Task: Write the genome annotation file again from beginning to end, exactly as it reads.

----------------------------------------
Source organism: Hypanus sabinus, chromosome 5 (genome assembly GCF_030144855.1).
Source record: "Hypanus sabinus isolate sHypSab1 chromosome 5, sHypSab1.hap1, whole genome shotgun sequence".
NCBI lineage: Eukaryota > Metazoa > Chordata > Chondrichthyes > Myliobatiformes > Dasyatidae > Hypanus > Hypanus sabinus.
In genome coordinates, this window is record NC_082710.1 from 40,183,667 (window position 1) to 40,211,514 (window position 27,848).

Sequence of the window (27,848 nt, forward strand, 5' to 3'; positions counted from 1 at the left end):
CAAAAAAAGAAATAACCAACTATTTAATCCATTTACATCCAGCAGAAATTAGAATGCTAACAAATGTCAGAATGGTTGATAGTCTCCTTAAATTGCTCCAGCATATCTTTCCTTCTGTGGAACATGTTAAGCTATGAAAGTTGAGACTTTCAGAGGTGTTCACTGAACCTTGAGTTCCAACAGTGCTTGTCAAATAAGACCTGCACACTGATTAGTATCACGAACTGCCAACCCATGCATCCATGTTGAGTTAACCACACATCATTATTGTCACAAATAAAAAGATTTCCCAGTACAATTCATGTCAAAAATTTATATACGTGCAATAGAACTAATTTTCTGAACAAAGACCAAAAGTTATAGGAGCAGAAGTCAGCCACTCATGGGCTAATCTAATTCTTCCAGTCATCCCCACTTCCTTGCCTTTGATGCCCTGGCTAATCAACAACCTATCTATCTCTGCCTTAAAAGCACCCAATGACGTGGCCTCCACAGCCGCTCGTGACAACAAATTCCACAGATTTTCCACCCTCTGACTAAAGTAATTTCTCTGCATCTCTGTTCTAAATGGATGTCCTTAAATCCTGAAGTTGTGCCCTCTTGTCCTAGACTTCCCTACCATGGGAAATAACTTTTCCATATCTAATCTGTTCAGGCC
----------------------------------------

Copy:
Source organism: Hypanus sabinus, chromosome 5 (genome assembly GCF_030144855.1).
Source record: "Hypanus sabinus isolate sHypSab1 chromosome 5, sHypSab1.hap1, whole genome shotgun sequence".
NCBI lineage: Eukaryota > Metazoa > Chordata > Chondrichthyes > Myliobatiformes > Dasyatidae > Hypanus > Hypanus sabinus.
In genome coordinates, this window is record NC_082710.1 from 40,183,667 (window position 1) to 40,211,514 (window position 27,848).

Sequence of the window (27,848 nt, forward strand, 5' to 3'; positions counted from 1 at the left end):
CAAAAAAAGAAATAACCAACTATTTAATCCATTTACATCCAGCAGAAATTAGAATGCTAACAAATGTCAGAATGGTTGATAGTCTCCTTAAATTGCTCCAGCATATCTTTCCTTCTGTGGAACATGTTAAGCTATGAAAGTTGAGACTTTCAGAGGTGTTCACTGAACCTTGAGTTCCAACAGTGCTTGTCAAATAAGACCTGCACACTGATTAGTATCACGAACTGCCAACCCATGCATCCATGTTGAGTTAACCACACATCATTATTGTCACAAATAAAAAGATTTCCCAGTACAATTCATGTCAAAAATTTATATACGTGCAATAGAACTAATTTTCTGAACAAAGACCAAAAGTTATAGGAGCAGAAGTCAGCCACTCATGGGCTAATCTAATTCTTCCAGTCATCCCCACTTCCTTGCCTTTGATGCCCTGGCTAATCAACAACCTATCTATCTCTGCCTTAAAAGCACCCAATGACGTGGCCTCCACAGCCGCTCGTGACAACAAATTCCACAGATTTTCCACCCTCTGACTAAAGTAATTTCTCTGCATCTCTGTTCTAAATGGATGTCCTTAAATCCTGAAGTTGTGCCCTCTTGTCCTAGACTTCCCTACCATGGGAAATAACTTTTCCATATCTAATCTGTTCAGGCC